How do we preserve quality literature with freedom of self publishing?
Someone asked this question recently on a networking site I frequent. And I've seen a lot of people ask similar questions. They're good questions, asked by good people who have a love of good stories in their hearts. There's a fear that, without gatekeepers managing what is produced, tons and tons of badly written books will flood retailers, making it impossible for readers to find the good, well written works. These are important concerns, and I wanted to address them.
First off, it's a fallacy to think that publishers are primarily concerned with publishing quality literature. They're primarily concerned with producing books that will sell. A certain minimal level of quality is part of that equation, but it's not the prime motivator.
What I think we ought to do? Let writers publish what they want. Give readers a robust sample of each work to read before buying. Give readers a full money-back guarantee on books they buy, so if they buy a stinker they can return it. Give readers good tools to review, comment on, and rate books. Give readers excellent tools for searching through books to find the ones they want.
In short, keep doing what's currently in place for ebooks.
Yes, anyone can publish. But there's no deluge of self publishing. Amazon (where virtually all self or trade published ebooks go, even if they're not being sold anywhere else) will put up between 400k and 440k new ebooks this year. Trade publishers are expected by the AAP to produce 360k new titles this year, most of which will have an ebook edition. So self published ebooks are still a minority on the biggest book retailer in the world.
And precisely because readers have excellent search tools, the ability to download and read large samples at their leisure, and the ability to return ebooks that are real stinkers, Bad Books Are Not Selling. They just aren't. There are books selling which aren't to my taste - and probably some selling well which aren't to yours. But I doubt there are many, if any books selling a lot of copies (i.e. beyond friends and family) that are truly bad.
Not all great books are selling well. But very few if any bad ones are selling well.
It's a different world. Writers need to be cognizant of marketing online, and what's involved - they need to be a Presence. Have a positive image on the internet, build a rep for clear and powerful writing. And writers need to produce bunches of books, most of the time. One often is not enough anymore - especially not in fiction, where readers more than ever are flocking to writers who have multiple books available. More work means more payoff on the investment of time spent reading a book (checking out the author to see if you like her work). If you like the book, would you rather that writer have twenty others you can read and probably enjoy? Or none?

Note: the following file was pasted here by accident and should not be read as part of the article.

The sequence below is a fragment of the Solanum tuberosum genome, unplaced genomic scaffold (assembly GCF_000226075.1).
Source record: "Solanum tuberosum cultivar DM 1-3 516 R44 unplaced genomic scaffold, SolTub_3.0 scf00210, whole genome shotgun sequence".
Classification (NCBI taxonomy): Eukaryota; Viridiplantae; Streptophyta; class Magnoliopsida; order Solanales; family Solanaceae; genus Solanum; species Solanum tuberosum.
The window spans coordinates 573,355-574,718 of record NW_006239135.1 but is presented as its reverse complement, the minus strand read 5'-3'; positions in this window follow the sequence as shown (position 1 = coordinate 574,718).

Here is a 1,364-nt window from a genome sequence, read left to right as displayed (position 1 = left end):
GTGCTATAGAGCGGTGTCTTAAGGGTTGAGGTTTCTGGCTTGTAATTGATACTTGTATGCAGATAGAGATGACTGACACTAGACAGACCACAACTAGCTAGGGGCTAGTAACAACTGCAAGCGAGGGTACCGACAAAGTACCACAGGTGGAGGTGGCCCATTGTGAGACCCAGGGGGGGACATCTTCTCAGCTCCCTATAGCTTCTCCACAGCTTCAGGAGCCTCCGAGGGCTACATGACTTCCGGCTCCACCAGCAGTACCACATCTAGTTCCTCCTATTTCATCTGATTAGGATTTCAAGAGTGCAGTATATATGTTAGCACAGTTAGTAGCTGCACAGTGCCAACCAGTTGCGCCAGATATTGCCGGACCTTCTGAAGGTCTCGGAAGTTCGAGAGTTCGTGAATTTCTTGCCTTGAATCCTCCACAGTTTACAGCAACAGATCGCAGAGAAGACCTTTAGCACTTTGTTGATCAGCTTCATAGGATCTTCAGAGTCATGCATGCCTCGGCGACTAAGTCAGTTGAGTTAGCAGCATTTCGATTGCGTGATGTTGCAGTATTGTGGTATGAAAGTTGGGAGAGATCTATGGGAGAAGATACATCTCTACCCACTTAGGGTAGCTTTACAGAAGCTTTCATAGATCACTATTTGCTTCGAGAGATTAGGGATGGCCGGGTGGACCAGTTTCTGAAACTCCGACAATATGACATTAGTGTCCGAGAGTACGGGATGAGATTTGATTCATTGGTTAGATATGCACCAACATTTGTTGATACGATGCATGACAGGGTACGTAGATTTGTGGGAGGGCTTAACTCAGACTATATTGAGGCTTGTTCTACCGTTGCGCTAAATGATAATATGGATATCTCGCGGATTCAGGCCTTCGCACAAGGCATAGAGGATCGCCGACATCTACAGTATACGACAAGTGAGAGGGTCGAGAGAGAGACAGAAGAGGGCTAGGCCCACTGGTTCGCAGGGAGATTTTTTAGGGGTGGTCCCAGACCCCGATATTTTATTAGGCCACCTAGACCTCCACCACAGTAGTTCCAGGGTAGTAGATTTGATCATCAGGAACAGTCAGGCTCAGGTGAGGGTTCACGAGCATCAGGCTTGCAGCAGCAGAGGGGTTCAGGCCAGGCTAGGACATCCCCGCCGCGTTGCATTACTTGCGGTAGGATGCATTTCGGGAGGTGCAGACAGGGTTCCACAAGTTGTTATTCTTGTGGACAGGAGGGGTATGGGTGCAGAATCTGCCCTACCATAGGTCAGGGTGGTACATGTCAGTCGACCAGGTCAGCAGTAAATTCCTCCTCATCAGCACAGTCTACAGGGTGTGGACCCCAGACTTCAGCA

Quality editing still matters. People don't really care about the occasional error. People care a lot about seeing errors on every page. And that's not all editing does, either - I almost used "lot" twice in that last sentence, and self-edited the second one out, restructuring the sentence to make it work without the second "lot". A good editor will see when you're making mistakes like that and help fix them. Goodness knows, I have enough quirks like that in my own writing! =)
Quality production still matters. AIDA is a concept in marketing. Attention, Interest, Desire, Action. An excellent cover helps grab attention as a potential customer scans the books in his favorite genre. The goal is that the reader clicks the link to see the book's page. Then, the good blurb (and ranking/reviews) help create interest - the goal here is to convince the reader to download the sample. The sample generates Desire - ideally, by the end of the sample the reader is so hooked that she immediately clicks the "Buy Now!" link at the end of the book, and you've sold another copy (Action).
EACH stage of the AIDA process requires quality. Failing anywhere in that chain creates a break that allows potential buyers to slip away. So yes, quality is as important as ever.
I think it's important to remember that in the end, the reader is the only audience who matters. You are writing to the reader - writing something that will touch, educate, inform, or entertain the reader. Accomplish that, and produce the work in a quality manner. Anything beyond that is a matter of choice.